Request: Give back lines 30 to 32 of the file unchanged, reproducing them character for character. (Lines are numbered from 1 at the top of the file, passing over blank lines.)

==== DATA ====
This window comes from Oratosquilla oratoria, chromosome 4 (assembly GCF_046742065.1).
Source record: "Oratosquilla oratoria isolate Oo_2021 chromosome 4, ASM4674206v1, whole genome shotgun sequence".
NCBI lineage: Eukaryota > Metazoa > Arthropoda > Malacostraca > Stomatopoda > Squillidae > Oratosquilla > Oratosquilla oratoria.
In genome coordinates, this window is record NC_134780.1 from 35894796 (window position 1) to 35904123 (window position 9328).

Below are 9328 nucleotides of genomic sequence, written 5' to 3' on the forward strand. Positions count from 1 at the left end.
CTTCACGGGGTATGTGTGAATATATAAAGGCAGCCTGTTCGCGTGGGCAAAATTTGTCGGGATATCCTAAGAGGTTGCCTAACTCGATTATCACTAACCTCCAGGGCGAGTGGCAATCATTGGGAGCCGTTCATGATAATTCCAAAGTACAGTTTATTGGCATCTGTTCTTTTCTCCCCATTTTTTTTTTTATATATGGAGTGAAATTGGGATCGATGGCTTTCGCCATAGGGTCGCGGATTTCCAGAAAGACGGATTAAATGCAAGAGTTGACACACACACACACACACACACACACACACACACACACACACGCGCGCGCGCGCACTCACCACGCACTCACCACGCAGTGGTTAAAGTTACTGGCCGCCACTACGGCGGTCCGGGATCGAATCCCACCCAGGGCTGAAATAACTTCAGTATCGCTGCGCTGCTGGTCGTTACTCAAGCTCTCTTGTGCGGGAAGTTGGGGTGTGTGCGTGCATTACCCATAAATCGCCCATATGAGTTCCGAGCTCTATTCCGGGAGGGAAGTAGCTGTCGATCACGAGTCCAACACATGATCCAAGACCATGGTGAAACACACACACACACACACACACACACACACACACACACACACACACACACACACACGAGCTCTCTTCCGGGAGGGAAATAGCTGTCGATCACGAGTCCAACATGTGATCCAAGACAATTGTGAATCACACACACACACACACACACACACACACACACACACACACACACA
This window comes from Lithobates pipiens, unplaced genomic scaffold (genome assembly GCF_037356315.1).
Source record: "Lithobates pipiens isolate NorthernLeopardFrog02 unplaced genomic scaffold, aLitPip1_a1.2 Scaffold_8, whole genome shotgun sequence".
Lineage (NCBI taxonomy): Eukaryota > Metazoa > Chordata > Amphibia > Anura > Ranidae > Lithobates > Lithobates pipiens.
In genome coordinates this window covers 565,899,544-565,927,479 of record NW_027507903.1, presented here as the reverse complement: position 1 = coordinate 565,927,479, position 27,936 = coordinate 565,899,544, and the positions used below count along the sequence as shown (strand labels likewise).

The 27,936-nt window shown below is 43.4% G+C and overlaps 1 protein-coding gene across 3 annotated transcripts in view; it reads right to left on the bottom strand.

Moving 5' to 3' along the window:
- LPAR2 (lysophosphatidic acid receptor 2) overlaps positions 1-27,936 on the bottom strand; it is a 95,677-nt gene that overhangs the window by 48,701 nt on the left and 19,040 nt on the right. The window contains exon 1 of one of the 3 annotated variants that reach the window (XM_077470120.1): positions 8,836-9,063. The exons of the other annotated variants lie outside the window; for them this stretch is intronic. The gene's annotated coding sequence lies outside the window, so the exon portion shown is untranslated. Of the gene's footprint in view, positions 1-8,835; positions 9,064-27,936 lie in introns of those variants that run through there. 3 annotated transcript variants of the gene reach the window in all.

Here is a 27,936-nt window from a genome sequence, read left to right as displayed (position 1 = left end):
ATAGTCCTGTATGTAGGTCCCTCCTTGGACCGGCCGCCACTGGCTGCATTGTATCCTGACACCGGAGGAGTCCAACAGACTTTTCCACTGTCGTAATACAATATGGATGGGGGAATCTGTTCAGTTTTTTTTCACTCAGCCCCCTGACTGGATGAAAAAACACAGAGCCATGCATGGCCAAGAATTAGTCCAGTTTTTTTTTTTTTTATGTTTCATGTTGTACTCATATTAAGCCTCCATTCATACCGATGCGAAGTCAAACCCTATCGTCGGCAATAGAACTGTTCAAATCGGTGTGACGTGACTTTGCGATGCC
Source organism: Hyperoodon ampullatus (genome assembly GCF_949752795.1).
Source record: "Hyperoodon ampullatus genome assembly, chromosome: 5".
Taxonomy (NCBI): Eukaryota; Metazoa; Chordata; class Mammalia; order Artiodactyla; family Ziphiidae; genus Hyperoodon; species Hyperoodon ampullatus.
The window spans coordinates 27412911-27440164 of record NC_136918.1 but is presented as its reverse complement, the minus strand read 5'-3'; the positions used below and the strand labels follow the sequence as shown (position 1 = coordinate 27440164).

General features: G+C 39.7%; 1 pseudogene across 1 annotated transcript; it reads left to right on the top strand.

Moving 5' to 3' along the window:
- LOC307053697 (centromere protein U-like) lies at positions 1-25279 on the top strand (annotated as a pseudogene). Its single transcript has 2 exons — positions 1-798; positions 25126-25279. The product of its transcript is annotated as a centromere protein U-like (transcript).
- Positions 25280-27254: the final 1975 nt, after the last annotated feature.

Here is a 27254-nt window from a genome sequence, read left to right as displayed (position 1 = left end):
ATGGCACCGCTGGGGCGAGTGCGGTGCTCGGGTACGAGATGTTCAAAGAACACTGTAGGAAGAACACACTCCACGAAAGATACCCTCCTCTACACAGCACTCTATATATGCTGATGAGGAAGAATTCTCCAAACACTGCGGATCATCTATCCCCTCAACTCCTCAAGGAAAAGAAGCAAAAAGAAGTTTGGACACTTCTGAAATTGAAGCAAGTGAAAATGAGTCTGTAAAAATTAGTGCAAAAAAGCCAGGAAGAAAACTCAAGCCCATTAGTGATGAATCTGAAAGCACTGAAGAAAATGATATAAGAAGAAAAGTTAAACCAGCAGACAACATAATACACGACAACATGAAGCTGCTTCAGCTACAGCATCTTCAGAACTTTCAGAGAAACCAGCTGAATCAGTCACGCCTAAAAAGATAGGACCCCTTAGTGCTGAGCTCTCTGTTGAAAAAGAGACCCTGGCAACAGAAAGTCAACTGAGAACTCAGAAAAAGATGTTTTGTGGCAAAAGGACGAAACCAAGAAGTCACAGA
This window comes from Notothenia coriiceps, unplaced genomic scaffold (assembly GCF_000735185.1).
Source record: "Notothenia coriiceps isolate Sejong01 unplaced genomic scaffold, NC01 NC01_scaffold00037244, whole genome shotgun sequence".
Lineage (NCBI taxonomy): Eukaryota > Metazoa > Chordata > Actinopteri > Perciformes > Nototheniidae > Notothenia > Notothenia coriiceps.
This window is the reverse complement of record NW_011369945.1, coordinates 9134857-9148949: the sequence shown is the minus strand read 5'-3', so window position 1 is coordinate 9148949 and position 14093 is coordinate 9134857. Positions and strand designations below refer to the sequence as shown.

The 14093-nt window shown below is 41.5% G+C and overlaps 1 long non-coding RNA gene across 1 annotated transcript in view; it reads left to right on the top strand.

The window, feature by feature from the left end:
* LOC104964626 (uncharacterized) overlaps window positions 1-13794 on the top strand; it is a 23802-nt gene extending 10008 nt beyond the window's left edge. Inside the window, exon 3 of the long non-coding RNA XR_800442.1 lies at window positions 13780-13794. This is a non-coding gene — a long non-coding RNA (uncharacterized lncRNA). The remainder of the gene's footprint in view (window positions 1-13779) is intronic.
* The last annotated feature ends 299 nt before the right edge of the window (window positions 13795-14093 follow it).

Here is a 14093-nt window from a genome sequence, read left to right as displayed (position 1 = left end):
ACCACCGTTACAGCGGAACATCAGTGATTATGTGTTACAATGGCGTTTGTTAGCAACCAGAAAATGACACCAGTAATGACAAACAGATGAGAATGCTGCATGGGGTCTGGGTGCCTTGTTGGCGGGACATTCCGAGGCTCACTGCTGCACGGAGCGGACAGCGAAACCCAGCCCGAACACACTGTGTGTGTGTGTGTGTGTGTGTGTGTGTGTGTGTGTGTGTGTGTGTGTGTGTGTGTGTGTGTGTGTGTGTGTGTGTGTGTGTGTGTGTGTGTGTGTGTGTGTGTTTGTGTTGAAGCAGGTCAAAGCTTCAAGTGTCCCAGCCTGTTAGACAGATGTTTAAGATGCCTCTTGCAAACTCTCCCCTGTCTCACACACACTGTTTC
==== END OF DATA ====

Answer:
The 14093-nt window shown below is 41.5% G+C and overlaps 1 long non-coding RNA gene across 1 annotated transcript in view; it reads left to right on the top strand.

The window, feature by feature from the left end:
* LOC104964626 (uncharacterized) overlaps window positions 1-13794 on the top strand; it is a 23802-nt gene extending 10008 nt beyond the window's left edge. Inside the window, exon 3 of the long non-coding RNA XR_800442.1 lies at window positions 13780-13794. This is a non-coding gene — a long non-coding RNA (uncharacterized lncRNA). The remainder of the gene's footprint in view (window positions 1-13779) is intronic.